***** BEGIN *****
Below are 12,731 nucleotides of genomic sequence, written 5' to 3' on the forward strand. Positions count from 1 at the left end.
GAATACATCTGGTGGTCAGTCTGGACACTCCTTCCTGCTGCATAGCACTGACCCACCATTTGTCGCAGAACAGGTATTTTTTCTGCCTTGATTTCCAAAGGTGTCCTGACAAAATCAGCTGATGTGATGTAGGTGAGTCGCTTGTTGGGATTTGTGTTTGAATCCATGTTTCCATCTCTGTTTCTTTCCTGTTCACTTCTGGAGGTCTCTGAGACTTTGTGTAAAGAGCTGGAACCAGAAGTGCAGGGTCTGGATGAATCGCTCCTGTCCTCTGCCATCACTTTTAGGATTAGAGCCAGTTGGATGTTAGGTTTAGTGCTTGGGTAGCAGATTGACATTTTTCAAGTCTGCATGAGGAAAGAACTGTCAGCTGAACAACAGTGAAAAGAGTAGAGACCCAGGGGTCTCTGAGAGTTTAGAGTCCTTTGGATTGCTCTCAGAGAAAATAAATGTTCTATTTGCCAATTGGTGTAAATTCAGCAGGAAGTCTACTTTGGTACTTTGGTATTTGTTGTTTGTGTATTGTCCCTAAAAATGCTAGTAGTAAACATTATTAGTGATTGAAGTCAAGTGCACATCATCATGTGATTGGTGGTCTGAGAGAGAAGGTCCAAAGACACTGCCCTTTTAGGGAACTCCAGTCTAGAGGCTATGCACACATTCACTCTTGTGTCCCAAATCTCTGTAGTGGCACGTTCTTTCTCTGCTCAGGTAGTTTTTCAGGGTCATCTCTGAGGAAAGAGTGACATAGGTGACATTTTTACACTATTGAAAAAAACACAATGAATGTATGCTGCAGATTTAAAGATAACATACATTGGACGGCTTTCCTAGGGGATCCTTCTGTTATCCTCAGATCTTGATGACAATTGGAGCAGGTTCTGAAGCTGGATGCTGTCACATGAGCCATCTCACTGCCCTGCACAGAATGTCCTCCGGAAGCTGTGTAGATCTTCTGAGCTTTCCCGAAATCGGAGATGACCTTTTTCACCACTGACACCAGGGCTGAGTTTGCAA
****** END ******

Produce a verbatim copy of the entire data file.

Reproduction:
Below are 12,731 nucleotides of genomic sequence, written 5' to 3' on the forward strand. Positions count from 1 at the left end.
GAATACATCTGGTGGTCAGTCTGGACACTCCTTCCTGCTGCATAGCACTGACCCACCATTTGTCGCAGAACAGGTATTTTTTCTGCCTTGATTTCCAAAGGTGTCCTGACAAAATCAGCTGATGTGATGTAGGTGAGTCGCTTGTTGGGATTTGTGTTTGAATCCATGTTTCCATCTCTGTTTCTTTCCTGTTCACTTCTGGAGGTCTCTGAGACTTTGTGTAAAGAGCTGGAACCAGAAGTGCAGGGTCTGGATGAATCGCTCCTGTCCTCTGCCATCACTTTTAGGATTAGAGCCAGTTGGATGTTAGGTTTAGTGCTTGGGTAGCAGATTGACATTTTTCAAGTCTGCATGAGGAAAGAACTGTCAGCTGAACAACAGTGAAAAGAGTAGAGACCCAGGGGTCTCTGAGAGTTTAGAGTCCTTTGGATTGCTCTCAGAGAAAATAAATGTTCTATTTGCCAATTGGTGTAAATTCAGCAGGAAGTCTACTTTGGTACTTTGGTATTTGTTGTTTGTGTATTGTCCCTAAAAATGCTAGTAGTAAACATTATTAGTGATTGAAGTCAAGTGCACATCATCATGTGATTGGTGGTCTGAGAGAGAAGGTCCAAAGACACTGCCCTTTTAGGGAACTCCAGTCTAGAGGCTATGCACACATTCACTCTTGTGTCCCAAATCTCTGTAGTGGCACGTTCTTTCTCTGCTCAGGTAGTTTTTCAGGGTCATCTCTGAGGAAAGAGTGACATAGGTGACATTTTTACACTATTGAAAAAAACACAATGAATGTATGCTGCAGATTTAAAGATAACATACATTGGACGGCTTTCCTAGGGGATCCTTCTGTTATCCTCAGATCTTGATGACAATTGGAGCAGGTTCTGAAGCTGGATGCTGTCACATGAGCCATCTCACTGCCCTGCACAGAATGTCCTCCGGAAGCTGTGTAGATCTTCTGAGCTTTCCCGAAATCGGAGATGACCTTTTTCACCACTGACACCAGGGCTGAGTTTGCAA